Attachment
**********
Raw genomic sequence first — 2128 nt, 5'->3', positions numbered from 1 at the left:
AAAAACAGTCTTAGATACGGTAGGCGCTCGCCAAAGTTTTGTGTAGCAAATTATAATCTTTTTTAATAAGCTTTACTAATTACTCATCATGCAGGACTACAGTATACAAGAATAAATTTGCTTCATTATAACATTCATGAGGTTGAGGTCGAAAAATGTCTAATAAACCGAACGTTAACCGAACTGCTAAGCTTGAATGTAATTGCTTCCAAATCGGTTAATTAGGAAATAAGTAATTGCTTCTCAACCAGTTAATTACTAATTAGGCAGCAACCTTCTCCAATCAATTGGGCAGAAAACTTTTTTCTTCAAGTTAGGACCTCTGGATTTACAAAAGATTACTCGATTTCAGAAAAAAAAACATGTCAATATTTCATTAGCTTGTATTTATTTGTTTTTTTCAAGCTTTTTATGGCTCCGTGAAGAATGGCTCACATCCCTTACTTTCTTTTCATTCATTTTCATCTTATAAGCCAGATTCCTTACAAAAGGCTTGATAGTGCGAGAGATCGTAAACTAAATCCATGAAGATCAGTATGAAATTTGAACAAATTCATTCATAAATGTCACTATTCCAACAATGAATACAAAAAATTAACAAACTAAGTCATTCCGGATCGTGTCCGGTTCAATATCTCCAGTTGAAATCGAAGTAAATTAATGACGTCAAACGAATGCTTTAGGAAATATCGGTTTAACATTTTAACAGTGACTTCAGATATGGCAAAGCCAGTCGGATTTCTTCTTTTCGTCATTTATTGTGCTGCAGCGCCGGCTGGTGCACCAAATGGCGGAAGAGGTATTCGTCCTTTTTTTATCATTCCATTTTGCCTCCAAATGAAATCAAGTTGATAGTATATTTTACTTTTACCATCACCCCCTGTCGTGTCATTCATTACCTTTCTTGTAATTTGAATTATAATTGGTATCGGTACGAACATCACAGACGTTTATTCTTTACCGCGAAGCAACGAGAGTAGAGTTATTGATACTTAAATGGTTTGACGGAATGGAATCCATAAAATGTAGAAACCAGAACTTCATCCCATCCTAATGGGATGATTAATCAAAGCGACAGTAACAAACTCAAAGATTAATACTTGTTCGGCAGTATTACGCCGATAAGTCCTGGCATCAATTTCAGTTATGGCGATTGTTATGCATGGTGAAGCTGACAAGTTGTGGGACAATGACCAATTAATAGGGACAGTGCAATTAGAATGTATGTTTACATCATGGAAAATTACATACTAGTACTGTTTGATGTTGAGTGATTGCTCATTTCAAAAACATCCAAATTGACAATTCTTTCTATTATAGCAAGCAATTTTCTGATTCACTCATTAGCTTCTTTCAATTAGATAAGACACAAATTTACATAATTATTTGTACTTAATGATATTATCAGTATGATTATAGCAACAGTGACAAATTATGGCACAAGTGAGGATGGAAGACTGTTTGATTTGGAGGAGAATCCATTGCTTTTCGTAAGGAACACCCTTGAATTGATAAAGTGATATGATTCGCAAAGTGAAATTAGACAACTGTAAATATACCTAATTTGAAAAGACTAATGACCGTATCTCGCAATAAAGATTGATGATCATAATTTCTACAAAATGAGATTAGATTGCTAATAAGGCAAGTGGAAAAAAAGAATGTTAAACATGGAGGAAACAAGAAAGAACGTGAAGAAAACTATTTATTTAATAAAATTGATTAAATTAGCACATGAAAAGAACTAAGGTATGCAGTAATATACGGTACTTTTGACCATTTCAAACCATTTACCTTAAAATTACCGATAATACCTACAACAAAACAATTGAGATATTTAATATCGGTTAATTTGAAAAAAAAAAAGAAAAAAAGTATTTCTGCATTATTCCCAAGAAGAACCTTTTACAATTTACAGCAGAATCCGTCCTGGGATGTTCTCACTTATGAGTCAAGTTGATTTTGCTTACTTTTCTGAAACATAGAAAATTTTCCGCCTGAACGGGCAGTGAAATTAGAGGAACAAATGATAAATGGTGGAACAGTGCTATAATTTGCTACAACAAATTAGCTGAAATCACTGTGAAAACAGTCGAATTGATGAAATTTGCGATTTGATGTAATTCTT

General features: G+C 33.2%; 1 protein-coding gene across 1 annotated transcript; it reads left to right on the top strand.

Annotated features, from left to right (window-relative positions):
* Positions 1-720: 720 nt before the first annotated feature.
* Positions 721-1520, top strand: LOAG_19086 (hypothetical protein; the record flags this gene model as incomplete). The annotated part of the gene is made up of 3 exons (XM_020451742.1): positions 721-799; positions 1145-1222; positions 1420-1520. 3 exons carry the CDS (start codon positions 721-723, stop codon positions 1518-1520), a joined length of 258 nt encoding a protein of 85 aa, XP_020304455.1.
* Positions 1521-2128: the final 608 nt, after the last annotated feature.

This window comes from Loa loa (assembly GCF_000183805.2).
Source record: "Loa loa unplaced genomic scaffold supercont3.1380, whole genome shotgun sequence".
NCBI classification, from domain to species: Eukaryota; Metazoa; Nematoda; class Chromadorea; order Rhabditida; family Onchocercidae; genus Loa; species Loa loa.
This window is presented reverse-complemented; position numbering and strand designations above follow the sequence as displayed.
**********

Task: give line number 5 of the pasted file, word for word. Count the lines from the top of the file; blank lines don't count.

* Positions 1-720: 720 nt before the first annotated feature.